14 Aug Making Chemo More Tolerable
Researchers and physicians are trying new ways to ease the notorious side effects of chemotherapy and make it more tolerable.
While many of the new cancer drugs hitting the market in recent years have markedly improved care, they haven’t yet displaced chemo, the workhorse of oncology.
Researchers are trying tactics including reformulated versions of chemo drugs and still-experimental technology like a tiny implantable sponge that soaks up excess chemo, after it hits the tumor but before it can enter the rest of the bloodstream.
Longer-standing tactics such as spacing out chemotherapy infusions, giving lower doses or treating side effects are also making the treatments less toxic for some patients, doctors say.
Traditional chemotherapies remain valuable in treating many cancers that can’t be attacked with newer drugs. They also are used in combination with new treatments to hit cancer from different angles. Many patients with breast cancer, leukemia, colon cancer and others still receive chemo, with side effects including hair loss and nausea.
Although many types of drugs could be described as chemotherapy—the word simply means chemical therapy—the term is usually reserved for older classes of cancer medications that work by killing fast-growing cells in the body. These include not just cancerous cells, which divide and grow uncontrollably, but also some healthy cells, such as those in hair follicles and the gut.
“There have been major advances in targeted therapy and immunotherapy,” said Ezra Cohen, a medical professor and hematologist at UC San Diego Moores Cancer Center. “We’re not there for everybody yet, so chemo is still going to have an important role in the treatment of cancer certainly in our generation,” Dr. Cohen said.
One experimental approach to improving chemotherapy is to use a sponge-like material to soak up excess drug after it hits a tumor. The technology, developed by the California startup ChemoFilter Inc. and the Department of Energy’s Lawrence Berkeley National Laboratory, is designed for use alongside chemotherapy delivered directly to the site of a tumor via a catheter.
The chemotherapy feeds through an artery into the organ affected by cancer; the sponge-like device is placed in a vein that drains the organ. The device is coated with a chemically active resin that attracts and traps the chemotherapy, “before it spreads out to the rest of the body,” says Steven Hetts, a radiologist at University of California, San Francisco School of Medicine, who helped design the technology and found ChemoFilter. The device has been tested in pigs but not humans. The aim is to start human trials within the next few years, Dr. Hetts said.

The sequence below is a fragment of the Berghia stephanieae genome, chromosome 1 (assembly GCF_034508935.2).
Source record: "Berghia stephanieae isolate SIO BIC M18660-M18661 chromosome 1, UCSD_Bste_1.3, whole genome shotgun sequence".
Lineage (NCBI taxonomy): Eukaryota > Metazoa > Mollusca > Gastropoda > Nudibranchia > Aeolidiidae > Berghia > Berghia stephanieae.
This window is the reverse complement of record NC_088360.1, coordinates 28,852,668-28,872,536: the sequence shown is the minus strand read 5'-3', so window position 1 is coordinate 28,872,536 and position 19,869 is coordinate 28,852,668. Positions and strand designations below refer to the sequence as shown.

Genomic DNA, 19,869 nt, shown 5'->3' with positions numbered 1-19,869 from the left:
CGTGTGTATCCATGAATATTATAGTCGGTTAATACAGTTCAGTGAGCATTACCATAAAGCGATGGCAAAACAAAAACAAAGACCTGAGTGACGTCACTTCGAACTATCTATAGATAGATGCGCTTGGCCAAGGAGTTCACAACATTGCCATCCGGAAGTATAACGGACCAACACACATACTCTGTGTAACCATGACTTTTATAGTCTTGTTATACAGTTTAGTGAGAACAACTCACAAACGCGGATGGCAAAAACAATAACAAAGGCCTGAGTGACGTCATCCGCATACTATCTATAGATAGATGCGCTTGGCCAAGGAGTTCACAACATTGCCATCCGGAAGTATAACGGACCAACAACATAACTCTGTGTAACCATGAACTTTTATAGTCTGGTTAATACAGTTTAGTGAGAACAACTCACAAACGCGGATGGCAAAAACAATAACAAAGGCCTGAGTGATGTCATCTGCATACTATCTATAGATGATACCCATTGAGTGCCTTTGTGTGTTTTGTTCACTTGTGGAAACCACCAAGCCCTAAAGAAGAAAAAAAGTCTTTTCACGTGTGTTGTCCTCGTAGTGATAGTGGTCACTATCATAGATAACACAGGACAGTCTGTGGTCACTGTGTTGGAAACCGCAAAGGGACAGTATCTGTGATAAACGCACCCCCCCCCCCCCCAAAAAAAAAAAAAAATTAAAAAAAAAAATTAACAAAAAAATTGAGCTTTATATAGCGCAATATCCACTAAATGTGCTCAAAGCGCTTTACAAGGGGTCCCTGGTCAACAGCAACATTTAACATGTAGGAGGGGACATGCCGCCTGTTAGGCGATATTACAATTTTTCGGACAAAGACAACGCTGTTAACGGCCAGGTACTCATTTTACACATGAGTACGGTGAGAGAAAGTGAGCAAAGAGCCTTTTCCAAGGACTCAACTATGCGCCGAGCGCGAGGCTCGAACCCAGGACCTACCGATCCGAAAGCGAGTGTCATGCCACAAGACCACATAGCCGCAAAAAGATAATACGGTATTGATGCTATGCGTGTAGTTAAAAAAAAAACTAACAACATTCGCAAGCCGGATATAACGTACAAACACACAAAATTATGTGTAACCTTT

Other companies are redesigning traditional chemos to make them easier to take. Swedish drug maker Oasmia Pharmaceutical AB is attempting to develop water-soluble versions of long-standing chemotherapies including docetaxel. Because the older drugs don’t dissolve easily in water, other additives are used to dissolve them so they can be infused into the bloodstream. These additives can heighten side effects, according to the National Cancer Institute.
Oasmia’s approach is to coat the drugs with nanoparticles that make them water soluble, with the aim of lowering side effects and reducing the time an infusion takes. The company is following the lead of Celgene Corp., which sells Abraxane, an improved formulation of the chemotherapy paclitaxel.
Doctors say they have also made strides in understanding the best ways to deliver existing chemotherapies.
One way is to use multiple chemotherapies at lower doses, says Otis Brawley, chief medical officer of the American Cancer Society. Because each chemo will have somewhat different side effects, “you spread the side effects out a bit” while attacking the cancer in multiple ways, he said.
Anne Tsao, a thoracic oncologist at University of Texas MD Anderson Cancer Center in Houston, says physicians sometimes space out doses to give people time to recover. The drug pemetrexed, for instance, is intended to be given once every three weeks. “If a patient has a difficult recovery we might give it every four weeks,” without much difference in efficacy, she said.
Medications to ease chemotherapy’s side effects, such as nausea and reduced white blood-cell counts, also are improving patient care.
John Greenbush, a 72-year-old undergoing treatment in San Diego for squamous cell carcinoma of the neck, says he endured a recent round of the chemotherapy cisplatin, received alongside radiation, with the help of several antinausea medications.
At first his physician, Dr. Cohen of UCSD, gave him Compazine and Zofran, which worked “pretty well” for a while, Mr. Greenbush says. When the nausea got worse again, he started taking a third drug, Emend, which worked better, allowing him to eat a liquid diet, he says.
Overall, that round of chemo was still “nasty stuff,” Mr. Greenbush says, despite the anti-nausea meds. “I lost my hair and all that stuff. It was not a whole lot of fun.”
Dr. Cohen calls cisplatin plus radiation a “difficult regimen to tolerate,” but one he employs when there is a chance to eradicate a patient’s cancer.
With some other chemotherapy treatments these days, he says, the “reputation is worse than the reality.”
“Yes, chemotherapy still has side effects. But it’s certainly becoming less of a problem,” Dr. Cohen says.